Writer: F. Amos Powell
Wells Company; 79 min; color
Camilla Carr (Lesley Fontaine), Gene Ross (Dr. Emerson), Stephen Tobolowsky (Robert), Ann Stafford (Suzie), Sharon Bunn (Twinkle), Chelcie Ross (Kevin), Annabelle Weenick (Clara), Bill Thurman (Hitchhiker)
Brownrigg’s films also employed a regular stock company of actors and technicians. (In fact, sometimes the actors would perform a double duty and take on various production roles.) The cinematography of Robert Alcott, which is by turns claustrophobic and dreamlike, and the haunting music by Robert Farrar (whose unusual instrumentation of flutes and harpsichords add a strange texture) contribute to the mise en scene of Brownrigg’s worlds. These cinematic landscapes are populated with his recurrent stars such as the pock-marked, burly and intense Gene Ross, the bird-like and weirdly alluring Camilla Carr, the country girl next door Ann Stafford, and the raven-eyed Annabelle Weenick.
But for all of the savagery onscreen, there is also a leisurely, perhaps poetic side to this work. These pictures move as slowly as life traditionally does in their remote rural settings. In the mesmerizing opening of this film, we see a hobo on the back of a flatbed truck, as seen through the rear window of the cab. It is a shot that is so simple yet so layered. And like most compositions in this film, the sequence plays longer than one expects. For a film full of murders and madness, it is strangely serene. The hobo (played by Larry Buchanan regular Bill Thurman) gets off the truck and wanders onto the Fontaine estate, which boasts the sign: “Keep out- not responsible for any accidents.” The tramp gets into the house, raids the refrigerator for food, swaps his rotgut for the good wine, and then heads back outside for a cookout. And then, he is hacked to death beside his campfire. This is nine minutes of a movie that is barely eighty minutes long! This sequence is representative of what I love about Brownrigg’s films. The narratives take their time to unfold, as the emphasis is more on atmosphere and quirky characters.
Ultimately, this movie is a haunted love story that spends most of its running time in the mind of Lesley Fontaine (Camilla Carr, in her most substantial role). Her doctor (Gene Ross) is worried about her current mental state and suggests that perhaps she needs go back to the hospital. “This bond between you and Kevin… is unhealthy,” he warns. The doctor even offers to speak to Kevin about her condition, and she refuses. The viewer has already seen more of this strange relationship than her physician. “Kevin” is never seen on camera. Lesley is always yelling offscreen, at him, usually about her unrequited love. One scene, which plays for a few minutes in a single take, features Lesley in bed being seduced by Kevin, shot from his POV. The viewer is put into an awkward position of vicariously making love to Camilla Carr, but this sequence is far more creepy than sensual. As quickly as the camera assumes the missionary position, it moves away from Lesley, unfulfilling her desires (or her fantasy?).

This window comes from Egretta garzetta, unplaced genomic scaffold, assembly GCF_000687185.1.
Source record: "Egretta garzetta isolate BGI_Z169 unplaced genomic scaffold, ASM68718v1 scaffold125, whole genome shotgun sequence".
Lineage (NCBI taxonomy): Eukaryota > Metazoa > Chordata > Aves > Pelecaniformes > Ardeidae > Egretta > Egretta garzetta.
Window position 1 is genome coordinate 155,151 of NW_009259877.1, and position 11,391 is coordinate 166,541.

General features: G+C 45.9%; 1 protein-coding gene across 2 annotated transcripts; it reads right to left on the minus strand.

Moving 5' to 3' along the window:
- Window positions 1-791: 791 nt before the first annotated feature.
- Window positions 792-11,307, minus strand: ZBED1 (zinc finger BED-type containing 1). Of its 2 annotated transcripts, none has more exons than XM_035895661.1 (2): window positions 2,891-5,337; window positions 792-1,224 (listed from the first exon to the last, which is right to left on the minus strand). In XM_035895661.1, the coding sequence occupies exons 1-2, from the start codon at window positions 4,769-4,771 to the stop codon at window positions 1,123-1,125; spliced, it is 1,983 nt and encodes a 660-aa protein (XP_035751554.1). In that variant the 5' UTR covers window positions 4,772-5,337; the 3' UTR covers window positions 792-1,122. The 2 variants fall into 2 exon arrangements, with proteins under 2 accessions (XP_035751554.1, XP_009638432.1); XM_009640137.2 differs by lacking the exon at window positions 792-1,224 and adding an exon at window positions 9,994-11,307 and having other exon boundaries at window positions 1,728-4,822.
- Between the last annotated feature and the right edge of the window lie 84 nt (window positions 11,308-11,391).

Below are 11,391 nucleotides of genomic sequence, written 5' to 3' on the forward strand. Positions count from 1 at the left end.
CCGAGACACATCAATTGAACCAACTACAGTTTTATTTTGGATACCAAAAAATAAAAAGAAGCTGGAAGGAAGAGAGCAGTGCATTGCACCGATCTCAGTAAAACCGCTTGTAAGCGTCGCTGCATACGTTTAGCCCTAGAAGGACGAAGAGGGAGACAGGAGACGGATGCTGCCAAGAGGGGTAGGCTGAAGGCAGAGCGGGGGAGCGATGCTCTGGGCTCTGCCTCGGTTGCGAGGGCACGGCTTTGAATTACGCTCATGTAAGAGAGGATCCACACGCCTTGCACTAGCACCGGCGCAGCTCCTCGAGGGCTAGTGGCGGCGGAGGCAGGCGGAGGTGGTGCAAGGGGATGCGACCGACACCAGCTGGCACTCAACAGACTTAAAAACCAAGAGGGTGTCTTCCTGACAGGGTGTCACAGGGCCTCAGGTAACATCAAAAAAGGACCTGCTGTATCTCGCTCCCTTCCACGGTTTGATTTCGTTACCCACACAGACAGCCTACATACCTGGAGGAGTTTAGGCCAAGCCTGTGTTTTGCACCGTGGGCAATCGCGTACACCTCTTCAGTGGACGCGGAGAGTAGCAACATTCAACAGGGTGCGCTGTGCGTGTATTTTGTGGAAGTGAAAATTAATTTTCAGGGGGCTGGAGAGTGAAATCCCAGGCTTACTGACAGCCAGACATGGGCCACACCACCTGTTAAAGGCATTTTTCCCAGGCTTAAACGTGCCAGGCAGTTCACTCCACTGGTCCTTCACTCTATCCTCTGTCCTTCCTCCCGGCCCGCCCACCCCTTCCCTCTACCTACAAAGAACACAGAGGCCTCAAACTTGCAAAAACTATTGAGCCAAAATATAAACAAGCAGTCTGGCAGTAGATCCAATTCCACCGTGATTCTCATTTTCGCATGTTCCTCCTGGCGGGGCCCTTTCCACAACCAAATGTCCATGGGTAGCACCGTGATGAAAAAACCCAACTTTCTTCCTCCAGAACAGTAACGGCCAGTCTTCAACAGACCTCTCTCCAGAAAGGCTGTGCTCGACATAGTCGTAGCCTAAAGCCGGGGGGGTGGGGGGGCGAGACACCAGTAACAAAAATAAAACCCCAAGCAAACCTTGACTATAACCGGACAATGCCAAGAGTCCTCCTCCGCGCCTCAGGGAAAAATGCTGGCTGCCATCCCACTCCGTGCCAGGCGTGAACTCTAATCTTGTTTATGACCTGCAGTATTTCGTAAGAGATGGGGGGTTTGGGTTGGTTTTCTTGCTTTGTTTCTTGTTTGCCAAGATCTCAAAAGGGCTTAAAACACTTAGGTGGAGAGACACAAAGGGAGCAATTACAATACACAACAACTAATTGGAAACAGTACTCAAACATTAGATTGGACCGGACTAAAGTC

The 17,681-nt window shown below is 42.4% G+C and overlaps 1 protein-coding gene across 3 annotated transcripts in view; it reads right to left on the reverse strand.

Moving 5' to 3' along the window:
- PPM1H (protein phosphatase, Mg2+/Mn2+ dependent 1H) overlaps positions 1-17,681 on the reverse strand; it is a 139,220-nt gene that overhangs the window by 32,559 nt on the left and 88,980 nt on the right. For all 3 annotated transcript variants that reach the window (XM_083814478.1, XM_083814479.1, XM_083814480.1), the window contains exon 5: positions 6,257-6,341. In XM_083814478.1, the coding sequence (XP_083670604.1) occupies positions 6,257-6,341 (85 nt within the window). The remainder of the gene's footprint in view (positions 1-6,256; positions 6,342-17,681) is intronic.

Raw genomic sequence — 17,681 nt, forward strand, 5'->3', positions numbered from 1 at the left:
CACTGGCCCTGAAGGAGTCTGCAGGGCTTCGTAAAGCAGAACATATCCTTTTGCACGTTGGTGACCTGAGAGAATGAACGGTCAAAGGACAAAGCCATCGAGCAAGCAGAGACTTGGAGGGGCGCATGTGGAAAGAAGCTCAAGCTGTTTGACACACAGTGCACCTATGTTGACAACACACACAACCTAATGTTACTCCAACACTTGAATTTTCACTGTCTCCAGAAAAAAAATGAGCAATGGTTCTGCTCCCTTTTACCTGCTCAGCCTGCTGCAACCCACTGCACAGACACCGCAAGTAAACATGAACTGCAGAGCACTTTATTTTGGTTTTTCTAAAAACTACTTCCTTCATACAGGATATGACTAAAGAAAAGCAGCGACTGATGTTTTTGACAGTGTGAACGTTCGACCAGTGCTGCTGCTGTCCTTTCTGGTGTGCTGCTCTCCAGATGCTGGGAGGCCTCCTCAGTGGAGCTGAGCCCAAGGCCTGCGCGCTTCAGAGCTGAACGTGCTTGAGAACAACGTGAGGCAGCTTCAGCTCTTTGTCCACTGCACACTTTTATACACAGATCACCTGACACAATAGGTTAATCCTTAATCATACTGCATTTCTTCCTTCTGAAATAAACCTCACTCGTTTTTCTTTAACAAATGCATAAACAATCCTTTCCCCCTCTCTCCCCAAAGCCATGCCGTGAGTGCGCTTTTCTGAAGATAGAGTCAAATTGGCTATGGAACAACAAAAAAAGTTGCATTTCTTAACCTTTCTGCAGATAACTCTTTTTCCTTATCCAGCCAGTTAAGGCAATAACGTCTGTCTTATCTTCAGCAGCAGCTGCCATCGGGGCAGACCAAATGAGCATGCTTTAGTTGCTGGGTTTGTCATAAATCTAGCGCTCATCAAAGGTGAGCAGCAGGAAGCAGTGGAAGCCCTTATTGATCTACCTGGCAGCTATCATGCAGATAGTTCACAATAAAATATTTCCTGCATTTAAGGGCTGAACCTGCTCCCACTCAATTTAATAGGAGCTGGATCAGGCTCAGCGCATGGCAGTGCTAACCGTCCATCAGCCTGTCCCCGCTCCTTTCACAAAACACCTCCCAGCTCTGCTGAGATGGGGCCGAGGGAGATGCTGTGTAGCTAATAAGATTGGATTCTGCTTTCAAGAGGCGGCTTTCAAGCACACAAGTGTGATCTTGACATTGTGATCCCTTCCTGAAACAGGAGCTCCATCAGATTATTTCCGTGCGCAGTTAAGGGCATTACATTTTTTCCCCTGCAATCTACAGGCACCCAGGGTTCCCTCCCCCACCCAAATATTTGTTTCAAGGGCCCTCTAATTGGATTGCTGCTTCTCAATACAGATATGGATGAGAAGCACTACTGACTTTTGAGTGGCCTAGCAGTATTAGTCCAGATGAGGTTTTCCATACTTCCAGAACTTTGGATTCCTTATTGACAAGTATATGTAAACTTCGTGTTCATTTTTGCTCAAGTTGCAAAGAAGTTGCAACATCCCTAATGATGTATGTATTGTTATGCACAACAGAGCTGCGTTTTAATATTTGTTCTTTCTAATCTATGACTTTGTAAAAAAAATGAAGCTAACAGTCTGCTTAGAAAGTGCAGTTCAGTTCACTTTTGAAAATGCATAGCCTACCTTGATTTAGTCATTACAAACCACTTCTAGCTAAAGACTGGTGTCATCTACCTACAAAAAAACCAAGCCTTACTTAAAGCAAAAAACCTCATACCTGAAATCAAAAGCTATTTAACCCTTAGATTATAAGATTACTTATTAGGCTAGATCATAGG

There is a younger couple in the story whose similar unfulfilled desires parallel the relationship between Lesley and Kevin, albeit not to such a demented degree. Fontaine’s stablehand Robert (Stephen Tobolowsky, in his first film) has a blossoming relationship with young Suzie (Ann Stafford). Tellingly, she is killed just prior to a sexual rendezvous. Later in the film, in the next scene after the point-of-view shot, Lesley attempts to seduce Robert out of her frustration with Kevin. This play is also a piece of sexual blackmail, so Robert will be allowed to enter a horse in a championship. But before the act is committed, Robert becomes the next murder victim.